Learning from the Success of Computer Games
I have long been struck by the power of the computer game to mesmerize, to hold the attention of otherwise restless children for hours and even days. I have
watched otherwise unruly children focus, study, collaborate, and problem-solve. They read hint books, save checkpoints, the better to be able to try "what-if"
scenarios. They consult, the create. They solve. They do all the activities we wish them to do in pursuit of an education: What a shame that what is being learned is so trivial, so worthless.
Now imagine a time when we transform education. When we can craft educational problems as cleverly as the game creators create theirs, allowing students to delve into the complexity of topics as deeply and as thoroughly as they delve into the games. Excite them to dive into the task, voluntarily working hard to learn the skills necessary to succeed. Only this time, the skills learned will be the ones necessary to be successful, well-educated citizens of society: mathematics, history, writing, science, art, and so on.
Technology is not the answer to the ailments of education. All of us succeeded in an educational system that was mainly empty of technology. But technology
can help. It can motivate, it can make visible what is otherwise not, allow for the study of the complex, taking care of the drudgery and allowing for concentration on the profound. It can be patient. It can give endless rewards and challenges. It continually engages the mind. And it provides a new, more rewarding role for the teacher as a guide, mentor, and fellow explorer of knowledge.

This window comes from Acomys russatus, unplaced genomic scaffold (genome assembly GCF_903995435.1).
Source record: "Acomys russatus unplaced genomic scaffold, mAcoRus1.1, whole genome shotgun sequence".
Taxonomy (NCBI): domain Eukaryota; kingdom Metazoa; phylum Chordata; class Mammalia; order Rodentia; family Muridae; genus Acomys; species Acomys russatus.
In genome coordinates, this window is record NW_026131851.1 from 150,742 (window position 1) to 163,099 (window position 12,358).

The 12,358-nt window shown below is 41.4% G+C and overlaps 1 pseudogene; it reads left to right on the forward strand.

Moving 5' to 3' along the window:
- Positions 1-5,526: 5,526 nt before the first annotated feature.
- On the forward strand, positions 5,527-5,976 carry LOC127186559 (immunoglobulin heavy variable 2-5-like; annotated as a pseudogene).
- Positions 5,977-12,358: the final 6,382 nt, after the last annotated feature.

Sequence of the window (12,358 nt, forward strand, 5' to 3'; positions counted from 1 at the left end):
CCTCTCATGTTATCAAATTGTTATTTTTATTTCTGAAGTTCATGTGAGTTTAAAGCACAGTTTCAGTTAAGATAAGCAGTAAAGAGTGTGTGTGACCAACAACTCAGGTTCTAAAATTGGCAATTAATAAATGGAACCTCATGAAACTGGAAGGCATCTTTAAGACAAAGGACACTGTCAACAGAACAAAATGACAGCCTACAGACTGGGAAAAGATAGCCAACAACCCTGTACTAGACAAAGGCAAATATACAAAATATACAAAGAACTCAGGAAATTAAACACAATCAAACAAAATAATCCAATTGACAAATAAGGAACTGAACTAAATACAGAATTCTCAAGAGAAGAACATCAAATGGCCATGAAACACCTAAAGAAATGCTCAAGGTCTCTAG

The proper technology, coupled with proper teachers, can indeed transform. Learning is through doing, or though what I once proclaimed was a state of "critical confusion." People learn best, I argued, when challenged -- just enough to be confused, just enough to be motivated to search, to struggle, and to achieve.
We learn not by having our heads filled with the great thoughts and ideas of others, but by constructing them within our own conceptual structures. But this
construction works best when the scenario is rigged so as to lead us to the ideas, to force us to confront them and understand them. This is what the successful game designer does. This is what the successful educator must do.
Technology is not the answer, but proper technology coupled with informed pedagogy, coupled with teachers that are coaches, guides and mentors, can lead the way.
Also see my comments in my Northwestern University Commencement address.
- All Books
- The Design of Everyday Things, Revised and Expanded Edition
- Living with complexity
- The Design of Future Things
- Emotional Design: Why we love (or hate) everyday things
- The invisible computer
- Things That Make us Smart: Defending Human Attributes in the Age of the Machine
- Turn Signals Are the Facial Expressions of Automobiles
- The Design of Everyday Things